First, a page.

Joseph Stiglitz’s new book People, Power and Profits provides an updated manifesto for the progressive-socialist agenda. His manifesto is a call to solve our nation’s problems by relying more on government and, therefore, less on individual economic freedom. Specifically, this agenda calls for higher tax rates on the rich and businesses, rapid increases in federal spending, government control over markets and a massive increase in government regulations.
What Stiglitz fails to do is provide his readers with any historical context of how this agenda has worked. Progressive-socialist policies are not new. Over the past century the US experimented with these policies on five separate occasions: 1913-1920, 1929-1940, 1965-81, 1988-95 and 2004-15. Unfortunately, these years were among the worst years in our economic history. There was no increase in the value of the average worker take-home pay over this entire 52-year period. Since 1900 all of our economic progress occurred when policymakers avoided Stiglitz’s recommendations.
Not only have Stiglitz’s policy recommendations failed in the US, they have failed whenever and wherever they have been implemented. To one extent or another progressive-socialist policies are the norm throughout much of the world. The US is the only major country that has rejected such an agenda and embraced individual economic freedom for most of its history. This is why Americans enjoy living standards higher than 99.9% of those in the rest of the world.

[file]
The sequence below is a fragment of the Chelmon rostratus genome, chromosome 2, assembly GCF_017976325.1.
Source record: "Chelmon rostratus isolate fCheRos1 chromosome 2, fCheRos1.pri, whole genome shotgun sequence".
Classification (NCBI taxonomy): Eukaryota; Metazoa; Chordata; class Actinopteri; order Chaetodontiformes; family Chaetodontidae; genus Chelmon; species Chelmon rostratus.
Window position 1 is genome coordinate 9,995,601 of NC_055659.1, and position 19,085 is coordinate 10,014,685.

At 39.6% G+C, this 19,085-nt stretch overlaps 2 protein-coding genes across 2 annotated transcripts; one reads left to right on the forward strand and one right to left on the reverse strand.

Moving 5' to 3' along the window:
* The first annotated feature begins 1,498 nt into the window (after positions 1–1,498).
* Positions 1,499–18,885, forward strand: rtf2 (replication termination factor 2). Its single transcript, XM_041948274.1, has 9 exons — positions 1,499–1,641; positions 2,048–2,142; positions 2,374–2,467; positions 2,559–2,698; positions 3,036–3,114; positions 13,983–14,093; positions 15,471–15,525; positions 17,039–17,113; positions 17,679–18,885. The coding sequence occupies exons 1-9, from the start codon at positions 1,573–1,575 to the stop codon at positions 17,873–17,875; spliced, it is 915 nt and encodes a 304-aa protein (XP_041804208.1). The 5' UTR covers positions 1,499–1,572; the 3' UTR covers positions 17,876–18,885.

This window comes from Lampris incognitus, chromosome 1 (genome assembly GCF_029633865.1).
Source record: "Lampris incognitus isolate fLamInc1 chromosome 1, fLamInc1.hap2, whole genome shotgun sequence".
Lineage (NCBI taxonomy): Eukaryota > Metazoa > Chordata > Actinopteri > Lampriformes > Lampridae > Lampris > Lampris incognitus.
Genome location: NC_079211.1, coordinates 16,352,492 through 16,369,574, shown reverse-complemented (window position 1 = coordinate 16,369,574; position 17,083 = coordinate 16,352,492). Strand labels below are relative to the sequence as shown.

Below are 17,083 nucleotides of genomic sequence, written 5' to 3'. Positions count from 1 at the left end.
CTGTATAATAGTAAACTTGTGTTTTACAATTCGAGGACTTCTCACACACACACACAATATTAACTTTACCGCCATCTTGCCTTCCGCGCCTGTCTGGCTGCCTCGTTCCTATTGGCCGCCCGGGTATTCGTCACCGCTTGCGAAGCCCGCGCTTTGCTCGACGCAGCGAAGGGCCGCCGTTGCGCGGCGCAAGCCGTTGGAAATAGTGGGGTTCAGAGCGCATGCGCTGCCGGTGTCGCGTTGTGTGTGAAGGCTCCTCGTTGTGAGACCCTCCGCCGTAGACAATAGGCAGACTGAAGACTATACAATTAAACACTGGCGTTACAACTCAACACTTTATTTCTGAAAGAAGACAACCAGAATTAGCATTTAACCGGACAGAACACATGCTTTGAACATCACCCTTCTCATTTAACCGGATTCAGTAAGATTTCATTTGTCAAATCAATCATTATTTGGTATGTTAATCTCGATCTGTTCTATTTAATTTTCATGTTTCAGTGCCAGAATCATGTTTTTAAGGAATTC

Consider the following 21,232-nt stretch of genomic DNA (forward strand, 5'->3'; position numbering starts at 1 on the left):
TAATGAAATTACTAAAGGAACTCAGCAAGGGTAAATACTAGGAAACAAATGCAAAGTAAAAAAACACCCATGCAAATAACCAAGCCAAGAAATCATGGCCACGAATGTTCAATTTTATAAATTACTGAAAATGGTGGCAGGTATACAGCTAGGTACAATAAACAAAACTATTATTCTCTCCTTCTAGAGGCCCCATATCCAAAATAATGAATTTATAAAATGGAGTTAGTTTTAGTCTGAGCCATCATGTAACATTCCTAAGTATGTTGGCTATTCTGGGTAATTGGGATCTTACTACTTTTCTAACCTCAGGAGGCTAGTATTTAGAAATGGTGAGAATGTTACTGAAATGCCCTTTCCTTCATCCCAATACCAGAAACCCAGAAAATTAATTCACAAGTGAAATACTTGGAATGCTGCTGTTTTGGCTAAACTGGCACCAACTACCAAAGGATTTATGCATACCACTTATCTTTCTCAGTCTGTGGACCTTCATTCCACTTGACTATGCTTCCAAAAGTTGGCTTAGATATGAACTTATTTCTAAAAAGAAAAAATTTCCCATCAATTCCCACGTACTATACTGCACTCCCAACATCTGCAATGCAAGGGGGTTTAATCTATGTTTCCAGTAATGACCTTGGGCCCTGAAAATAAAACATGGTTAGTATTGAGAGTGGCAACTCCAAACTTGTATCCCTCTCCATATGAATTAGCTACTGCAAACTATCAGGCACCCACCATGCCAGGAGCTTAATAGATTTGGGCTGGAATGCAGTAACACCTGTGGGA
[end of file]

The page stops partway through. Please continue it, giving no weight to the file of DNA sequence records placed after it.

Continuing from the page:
As with other so-called progressive economists, Stiglitz is preoccupied with equality. This preoccupation leads him to praise policies enacted during the Great Depression of the 1930s. Stiglitz isn’t the only progressive economist to extol the merits of the Great Depression. Thomas Piketty, who wrote Capital in the Twenty-First Century, does so as well. Their admiration for the worst economic debacle in US history relates to what has become their prime economic objective—income equality. They apparently believe America is better off when incomes are more equal, even if it takes a collapse in the economy to achieve such an objective.
Research from the Fraser Institute shows income inequality is fairly stable whether countries are rich or poor. The main difference is the poor are much better off in rich countries than in poor countries. This is why so many people in poor countries want to come to America.
The main weakness of Stiglitz book is its dearth of meaningful data. Without such data, the author is able to make outlandish, general statements about US history without presenting a scintilla of evidence. Had the author seriously examined the history of US economic policies and their consequences, he would have concluded that the only time the US lost its way was whenever the country followed his agenda.
In addition to dealing with economics, Stiglitz touches on climate science by repeating the progressive mantra “…excessive emissions of greenhouse gases present an existential threat to the planet....“ As with his economic statements, he fails to provide any evidence for such an existential threat. As for economics, the historical evidence is clear—the real existential threat to prosperity is the progressive-socialist agenda.
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